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Hot Flashes and Sweats in Men With Testicular Insufficiency

Jerome M. Feldman, MD; R. W. Postlethwaite, MD; James F. Glenn, MD
Arch Intern Med. 1976;136(5):606-608. doi:10.1001/archinte.1976.03630050082013.
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Cessation of ovarian function in women frequently results in the climacteric or menopausal syndrome. Vasomotor symptoms, such as hot flashes and sweating attacks, are the most prominent complaints and are reported by 62% of women undergoing the menopause.1 In contrast, reduction in testicular function in men usually occurs gradually, if at all, and usually does not result in specific manifestations.2 (pp493-494) Occasionally, however, as a result of testicular failure, men develop a syndrome known as the male climacteric. The chief symptoms of the male climacteric are loss of libido and sexual potency, irritability, depression, and inability to concentrate. Vasomotor symptoms such as hot flashes and sweating, typical of the menopausal syndrome in women, are less common in the male climacteric.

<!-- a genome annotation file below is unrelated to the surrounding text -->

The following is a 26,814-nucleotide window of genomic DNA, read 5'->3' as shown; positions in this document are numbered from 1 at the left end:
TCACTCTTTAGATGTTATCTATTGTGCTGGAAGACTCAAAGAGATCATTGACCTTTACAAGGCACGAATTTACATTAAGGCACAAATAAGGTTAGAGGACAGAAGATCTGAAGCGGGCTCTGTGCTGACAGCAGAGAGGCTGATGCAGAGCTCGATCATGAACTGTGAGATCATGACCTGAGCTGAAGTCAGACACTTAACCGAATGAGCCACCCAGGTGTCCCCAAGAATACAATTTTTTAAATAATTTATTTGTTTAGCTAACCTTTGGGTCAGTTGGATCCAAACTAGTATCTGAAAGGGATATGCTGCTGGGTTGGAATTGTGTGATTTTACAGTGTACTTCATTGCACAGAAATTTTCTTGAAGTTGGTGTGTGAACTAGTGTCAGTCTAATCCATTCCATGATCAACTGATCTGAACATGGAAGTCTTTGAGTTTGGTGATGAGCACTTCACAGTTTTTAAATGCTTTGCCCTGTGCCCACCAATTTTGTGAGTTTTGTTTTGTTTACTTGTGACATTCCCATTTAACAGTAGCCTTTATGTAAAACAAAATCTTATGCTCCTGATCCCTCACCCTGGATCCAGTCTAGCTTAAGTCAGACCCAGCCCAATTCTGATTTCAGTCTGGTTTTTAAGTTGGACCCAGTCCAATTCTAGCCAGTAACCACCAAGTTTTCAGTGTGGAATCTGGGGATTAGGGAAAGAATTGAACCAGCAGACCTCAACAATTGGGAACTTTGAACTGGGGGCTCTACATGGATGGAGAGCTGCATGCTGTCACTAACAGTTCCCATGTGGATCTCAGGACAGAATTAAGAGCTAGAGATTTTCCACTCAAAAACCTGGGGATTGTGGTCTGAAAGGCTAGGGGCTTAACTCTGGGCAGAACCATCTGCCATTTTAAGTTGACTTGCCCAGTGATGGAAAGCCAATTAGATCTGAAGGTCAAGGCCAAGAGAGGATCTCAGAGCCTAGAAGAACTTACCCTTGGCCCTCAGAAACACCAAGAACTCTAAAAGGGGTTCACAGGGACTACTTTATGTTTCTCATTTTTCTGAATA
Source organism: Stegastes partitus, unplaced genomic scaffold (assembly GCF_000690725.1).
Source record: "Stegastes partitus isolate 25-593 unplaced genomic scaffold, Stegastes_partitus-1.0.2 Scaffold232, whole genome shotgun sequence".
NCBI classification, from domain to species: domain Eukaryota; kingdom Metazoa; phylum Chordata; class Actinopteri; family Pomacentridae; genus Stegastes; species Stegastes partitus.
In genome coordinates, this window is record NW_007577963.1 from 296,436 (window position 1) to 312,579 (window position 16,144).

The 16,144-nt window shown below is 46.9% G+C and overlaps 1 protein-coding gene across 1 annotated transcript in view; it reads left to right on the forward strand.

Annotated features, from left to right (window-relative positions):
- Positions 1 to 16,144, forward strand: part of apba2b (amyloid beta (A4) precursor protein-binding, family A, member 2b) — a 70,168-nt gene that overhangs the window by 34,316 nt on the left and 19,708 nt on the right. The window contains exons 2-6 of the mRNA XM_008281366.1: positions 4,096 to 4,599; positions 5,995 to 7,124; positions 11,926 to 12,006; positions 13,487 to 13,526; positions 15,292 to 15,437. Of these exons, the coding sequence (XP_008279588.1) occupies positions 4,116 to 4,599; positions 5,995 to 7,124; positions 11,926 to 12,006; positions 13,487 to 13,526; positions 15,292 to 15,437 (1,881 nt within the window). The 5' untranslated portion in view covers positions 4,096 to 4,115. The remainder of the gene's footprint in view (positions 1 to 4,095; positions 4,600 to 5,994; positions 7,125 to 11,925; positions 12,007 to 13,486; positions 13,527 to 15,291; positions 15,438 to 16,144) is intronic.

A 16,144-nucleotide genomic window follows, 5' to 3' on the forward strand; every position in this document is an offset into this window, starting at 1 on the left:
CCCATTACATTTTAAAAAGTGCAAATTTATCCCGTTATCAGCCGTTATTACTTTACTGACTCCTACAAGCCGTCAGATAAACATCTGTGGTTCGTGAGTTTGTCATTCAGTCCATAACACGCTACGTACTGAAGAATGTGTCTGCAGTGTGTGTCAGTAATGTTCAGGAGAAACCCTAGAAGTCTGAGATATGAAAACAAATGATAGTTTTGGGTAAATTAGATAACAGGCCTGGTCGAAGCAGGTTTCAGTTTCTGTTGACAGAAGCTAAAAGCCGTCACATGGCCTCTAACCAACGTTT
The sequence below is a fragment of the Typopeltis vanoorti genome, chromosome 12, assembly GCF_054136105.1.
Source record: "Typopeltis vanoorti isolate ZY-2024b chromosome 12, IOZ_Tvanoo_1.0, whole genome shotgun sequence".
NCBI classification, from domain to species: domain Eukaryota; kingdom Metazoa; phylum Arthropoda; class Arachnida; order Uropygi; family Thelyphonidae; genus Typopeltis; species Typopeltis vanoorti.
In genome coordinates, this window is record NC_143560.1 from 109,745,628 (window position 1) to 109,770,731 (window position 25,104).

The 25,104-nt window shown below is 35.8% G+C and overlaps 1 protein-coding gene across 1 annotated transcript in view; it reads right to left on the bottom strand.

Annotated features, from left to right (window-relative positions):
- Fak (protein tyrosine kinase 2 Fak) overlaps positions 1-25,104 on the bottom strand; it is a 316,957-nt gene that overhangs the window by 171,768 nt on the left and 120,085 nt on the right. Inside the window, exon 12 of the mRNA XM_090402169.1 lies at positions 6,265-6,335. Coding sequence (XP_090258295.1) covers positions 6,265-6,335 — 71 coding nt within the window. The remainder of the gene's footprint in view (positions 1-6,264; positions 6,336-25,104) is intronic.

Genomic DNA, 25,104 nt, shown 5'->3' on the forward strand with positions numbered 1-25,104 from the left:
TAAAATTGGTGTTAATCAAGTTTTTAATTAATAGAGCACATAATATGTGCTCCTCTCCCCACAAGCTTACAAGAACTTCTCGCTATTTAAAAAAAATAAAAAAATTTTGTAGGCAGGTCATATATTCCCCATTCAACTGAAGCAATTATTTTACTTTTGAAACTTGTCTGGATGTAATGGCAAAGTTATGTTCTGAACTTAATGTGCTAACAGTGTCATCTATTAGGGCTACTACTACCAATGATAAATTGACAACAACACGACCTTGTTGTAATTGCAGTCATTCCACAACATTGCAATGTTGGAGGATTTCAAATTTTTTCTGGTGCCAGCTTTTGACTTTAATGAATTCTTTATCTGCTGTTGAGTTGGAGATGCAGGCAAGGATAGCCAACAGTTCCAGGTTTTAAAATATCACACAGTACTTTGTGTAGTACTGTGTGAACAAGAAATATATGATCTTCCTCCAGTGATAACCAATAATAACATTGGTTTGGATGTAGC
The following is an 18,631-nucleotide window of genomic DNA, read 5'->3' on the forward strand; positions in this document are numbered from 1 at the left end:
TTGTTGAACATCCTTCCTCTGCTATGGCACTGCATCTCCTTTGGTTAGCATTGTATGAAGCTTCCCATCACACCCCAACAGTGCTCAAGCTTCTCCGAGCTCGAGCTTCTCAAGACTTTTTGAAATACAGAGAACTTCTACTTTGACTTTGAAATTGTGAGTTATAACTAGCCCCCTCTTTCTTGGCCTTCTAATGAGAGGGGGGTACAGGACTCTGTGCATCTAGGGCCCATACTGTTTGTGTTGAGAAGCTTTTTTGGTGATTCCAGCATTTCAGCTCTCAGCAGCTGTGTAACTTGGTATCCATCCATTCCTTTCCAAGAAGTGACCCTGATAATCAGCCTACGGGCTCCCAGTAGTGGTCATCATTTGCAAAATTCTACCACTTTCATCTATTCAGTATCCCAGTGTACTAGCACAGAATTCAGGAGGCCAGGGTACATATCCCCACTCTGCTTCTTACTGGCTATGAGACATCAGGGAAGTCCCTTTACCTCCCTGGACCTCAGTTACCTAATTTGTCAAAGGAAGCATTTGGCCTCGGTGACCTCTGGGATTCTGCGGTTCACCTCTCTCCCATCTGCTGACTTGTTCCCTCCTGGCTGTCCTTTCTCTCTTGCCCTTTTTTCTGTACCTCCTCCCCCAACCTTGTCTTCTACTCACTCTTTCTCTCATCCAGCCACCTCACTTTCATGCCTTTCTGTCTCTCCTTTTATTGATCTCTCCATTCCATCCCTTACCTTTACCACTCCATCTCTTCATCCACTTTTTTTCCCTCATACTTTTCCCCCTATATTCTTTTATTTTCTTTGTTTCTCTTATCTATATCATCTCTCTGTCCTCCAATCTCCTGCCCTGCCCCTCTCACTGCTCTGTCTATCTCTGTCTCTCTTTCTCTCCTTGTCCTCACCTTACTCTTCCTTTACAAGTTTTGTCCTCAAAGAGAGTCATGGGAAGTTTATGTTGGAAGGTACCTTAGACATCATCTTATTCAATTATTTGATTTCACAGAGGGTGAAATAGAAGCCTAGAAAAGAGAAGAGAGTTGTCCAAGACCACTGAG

Recently we have studied three men who developed hot flashes and sweating after loss of testicular function. These vasomotor symptoms were completely reversed by adequate androgen replacement. Previous


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